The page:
It’s the ‘little’ that does it. The great and good regard themselves as the moral stewards of civilisation, and this immense responsibility raises them above such administrative fripperies as leading the executive. Even prime ministers are ‘little’.

Despite his lethal aim, Brown has no real malice. Sir Roy Strong would have to be immensely thin-skinned to take exception to a spoof diary where he records his attendance at a dinner for film stars and politicians hosted by the Queen Mother. He held them all, he says, ‘utterly spellbound’ with news from the V&A, where the Keeper of Ceramics had fallen out with the Under-Keeper of Miniatures after overhearing the Director of Engravings gossiping with one of the Secretaries of Stuffed Animals. The Queen Mother chips in. ‘Apparently they all absolutely loathe the new Director. They say he’s a self-serving, publicity-mad, social-climbing ponce.’ Sir Roy corrects her serenely: ‘You must be thinking of someone else. You see, I am the new Director.’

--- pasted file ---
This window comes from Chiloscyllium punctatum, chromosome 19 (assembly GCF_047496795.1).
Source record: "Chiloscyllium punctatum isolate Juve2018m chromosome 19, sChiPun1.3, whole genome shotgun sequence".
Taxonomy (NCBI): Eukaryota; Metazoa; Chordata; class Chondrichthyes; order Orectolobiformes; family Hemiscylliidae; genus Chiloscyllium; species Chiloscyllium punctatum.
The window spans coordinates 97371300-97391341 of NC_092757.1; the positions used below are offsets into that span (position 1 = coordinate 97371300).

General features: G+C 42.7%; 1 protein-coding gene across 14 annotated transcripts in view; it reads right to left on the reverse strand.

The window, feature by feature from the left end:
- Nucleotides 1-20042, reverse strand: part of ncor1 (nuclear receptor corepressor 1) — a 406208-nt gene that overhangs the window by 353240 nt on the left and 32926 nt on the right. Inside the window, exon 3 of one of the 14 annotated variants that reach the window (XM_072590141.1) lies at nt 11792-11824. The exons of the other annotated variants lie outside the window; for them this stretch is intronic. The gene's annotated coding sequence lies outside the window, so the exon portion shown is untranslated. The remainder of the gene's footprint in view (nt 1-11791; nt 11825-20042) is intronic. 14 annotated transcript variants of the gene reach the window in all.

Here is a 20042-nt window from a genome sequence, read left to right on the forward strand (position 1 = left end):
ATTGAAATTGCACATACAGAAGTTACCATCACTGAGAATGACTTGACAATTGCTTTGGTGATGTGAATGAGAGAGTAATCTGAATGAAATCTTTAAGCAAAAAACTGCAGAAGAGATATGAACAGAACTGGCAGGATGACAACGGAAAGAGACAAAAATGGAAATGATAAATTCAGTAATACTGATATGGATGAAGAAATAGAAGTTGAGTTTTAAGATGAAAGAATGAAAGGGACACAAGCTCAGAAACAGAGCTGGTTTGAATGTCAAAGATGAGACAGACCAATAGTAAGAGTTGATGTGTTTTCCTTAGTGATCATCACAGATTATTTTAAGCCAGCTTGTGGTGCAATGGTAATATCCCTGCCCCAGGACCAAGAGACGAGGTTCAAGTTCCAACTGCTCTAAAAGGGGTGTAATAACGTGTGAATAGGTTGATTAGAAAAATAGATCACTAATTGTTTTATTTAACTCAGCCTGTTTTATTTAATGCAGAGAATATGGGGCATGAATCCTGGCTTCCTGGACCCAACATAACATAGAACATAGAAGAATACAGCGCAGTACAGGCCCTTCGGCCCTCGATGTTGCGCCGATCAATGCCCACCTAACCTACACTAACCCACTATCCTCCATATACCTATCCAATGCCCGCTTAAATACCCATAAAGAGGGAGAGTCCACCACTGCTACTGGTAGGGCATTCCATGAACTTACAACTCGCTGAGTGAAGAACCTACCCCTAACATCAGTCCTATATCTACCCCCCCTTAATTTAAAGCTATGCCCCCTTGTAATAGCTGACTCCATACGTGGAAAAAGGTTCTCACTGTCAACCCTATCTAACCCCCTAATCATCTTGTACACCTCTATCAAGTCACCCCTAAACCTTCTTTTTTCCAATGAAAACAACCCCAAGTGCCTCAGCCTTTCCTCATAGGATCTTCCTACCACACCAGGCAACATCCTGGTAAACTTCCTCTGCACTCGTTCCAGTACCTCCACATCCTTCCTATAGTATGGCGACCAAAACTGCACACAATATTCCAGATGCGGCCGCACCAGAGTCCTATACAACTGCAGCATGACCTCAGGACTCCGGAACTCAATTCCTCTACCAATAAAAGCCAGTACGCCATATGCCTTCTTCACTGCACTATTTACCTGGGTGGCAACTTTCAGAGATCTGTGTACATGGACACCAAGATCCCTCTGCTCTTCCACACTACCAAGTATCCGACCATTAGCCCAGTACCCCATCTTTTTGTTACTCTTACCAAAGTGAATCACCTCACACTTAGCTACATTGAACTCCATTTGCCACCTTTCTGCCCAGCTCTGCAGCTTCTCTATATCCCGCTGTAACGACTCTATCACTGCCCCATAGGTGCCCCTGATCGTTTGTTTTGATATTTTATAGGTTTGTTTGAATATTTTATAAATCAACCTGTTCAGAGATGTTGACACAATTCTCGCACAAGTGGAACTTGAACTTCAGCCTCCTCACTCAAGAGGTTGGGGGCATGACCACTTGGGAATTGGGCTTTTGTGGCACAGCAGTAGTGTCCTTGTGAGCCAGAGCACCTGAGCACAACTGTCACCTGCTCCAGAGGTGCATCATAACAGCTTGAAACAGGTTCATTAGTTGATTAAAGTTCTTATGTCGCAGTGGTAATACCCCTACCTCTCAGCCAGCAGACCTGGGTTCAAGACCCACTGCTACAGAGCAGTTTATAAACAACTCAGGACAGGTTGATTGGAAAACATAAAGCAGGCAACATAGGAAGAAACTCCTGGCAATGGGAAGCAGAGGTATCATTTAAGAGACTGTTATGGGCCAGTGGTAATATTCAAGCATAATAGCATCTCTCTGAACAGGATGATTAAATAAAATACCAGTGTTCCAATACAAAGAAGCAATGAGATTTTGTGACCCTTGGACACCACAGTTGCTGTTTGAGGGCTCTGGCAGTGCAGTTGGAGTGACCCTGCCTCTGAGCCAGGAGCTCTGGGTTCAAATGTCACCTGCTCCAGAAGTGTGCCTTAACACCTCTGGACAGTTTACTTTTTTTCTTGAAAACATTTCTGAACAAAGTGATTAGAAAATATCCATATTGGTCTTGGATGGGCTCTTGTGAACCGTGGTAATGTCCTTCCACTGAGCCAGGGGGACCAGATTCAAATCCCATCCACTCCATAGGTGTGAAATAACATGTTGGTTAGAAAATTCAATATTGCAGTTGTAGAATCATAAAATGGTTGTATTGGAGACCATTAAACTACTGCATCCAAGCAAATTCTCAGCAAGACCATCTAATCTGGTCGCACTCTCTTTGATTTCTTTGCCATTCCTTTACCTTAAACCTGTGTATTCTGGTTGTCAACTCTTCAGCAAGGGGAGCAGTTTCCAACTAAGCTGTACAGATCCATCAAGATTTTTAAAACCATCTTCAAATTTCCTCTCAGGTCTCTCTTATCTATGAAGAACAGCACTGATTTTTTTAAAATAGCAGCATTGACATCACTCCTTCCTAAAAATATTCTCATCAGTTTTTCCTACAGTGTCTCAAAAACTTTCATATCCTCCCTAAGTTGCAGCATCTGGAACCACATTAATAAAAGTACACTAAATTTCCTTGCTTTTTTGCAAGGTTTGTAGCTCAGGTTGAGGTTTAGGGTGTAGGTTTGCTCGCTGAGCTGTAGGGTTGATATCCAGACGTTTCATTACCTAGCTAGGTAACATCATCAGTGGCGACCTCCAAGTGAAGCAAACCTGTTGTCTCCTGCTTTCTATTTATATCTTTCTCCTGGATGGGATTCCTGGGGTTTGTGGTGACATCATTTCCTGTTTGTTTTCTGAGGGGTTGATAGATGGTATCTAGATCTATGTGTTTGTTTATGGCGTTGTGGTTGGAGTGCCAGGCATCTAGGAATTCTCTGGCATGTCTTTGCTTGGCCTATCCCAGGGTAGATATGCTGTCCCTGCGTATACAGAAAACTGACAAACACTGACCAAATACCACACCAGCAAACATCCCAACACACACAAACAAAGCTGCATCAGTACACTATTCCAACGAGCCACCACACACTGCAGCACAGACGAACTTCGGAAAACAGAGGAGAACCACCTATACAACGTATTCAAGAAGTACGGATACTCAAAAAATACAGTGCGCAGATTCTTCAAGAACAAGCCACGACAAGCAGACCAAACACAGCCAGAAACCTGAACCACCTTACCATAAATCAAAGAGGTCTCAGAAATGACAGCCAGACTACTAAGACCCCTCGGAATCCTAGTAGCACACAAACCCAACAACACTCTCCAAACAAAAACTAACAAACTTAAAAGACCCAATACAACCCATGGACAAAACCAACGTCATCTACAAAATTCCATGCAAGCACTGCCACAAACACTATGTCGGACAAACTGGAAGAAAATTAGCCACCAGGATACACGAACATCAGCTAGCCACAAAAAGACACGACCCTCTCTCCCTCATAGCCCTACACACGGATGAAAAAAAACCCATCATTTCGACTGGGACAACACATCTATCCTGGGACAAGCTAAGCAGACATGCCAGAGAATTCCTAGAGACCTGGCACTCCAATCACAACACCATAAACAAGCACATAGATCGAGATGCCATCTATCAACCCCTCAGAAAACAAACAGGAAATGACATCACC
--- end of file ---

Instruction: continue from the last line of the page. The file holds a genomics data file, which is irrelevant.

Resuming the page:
Brown is a cordial enemy of academia and understands the petty and obsessive machinations of dons at war. Isaiah Berlin writes to A. L. Rowse lobbying for a place beside Princess Margaret at a college dinner while hinting that his enemy John Sparrow, whose gastric trouble he slyly alludes to, should be shoved down the far end near the kitchens. After the dinner he writes to Sparrow lamenting the wretchedness of his position, ‘next to that draughty doorway’. Then he twists the knife: ‘Sybil Colefax had no hesitation in expressing her horror when I told her…’, which casually informs Sparrow that his humiliation is being broadcast to those whose esteem he craves. That these devious manoeuvrings are expressed in elegant language and presented as gentlemanly courtesies add enormously to their bite. Brown in a gown would have been a formidable opponent at high table.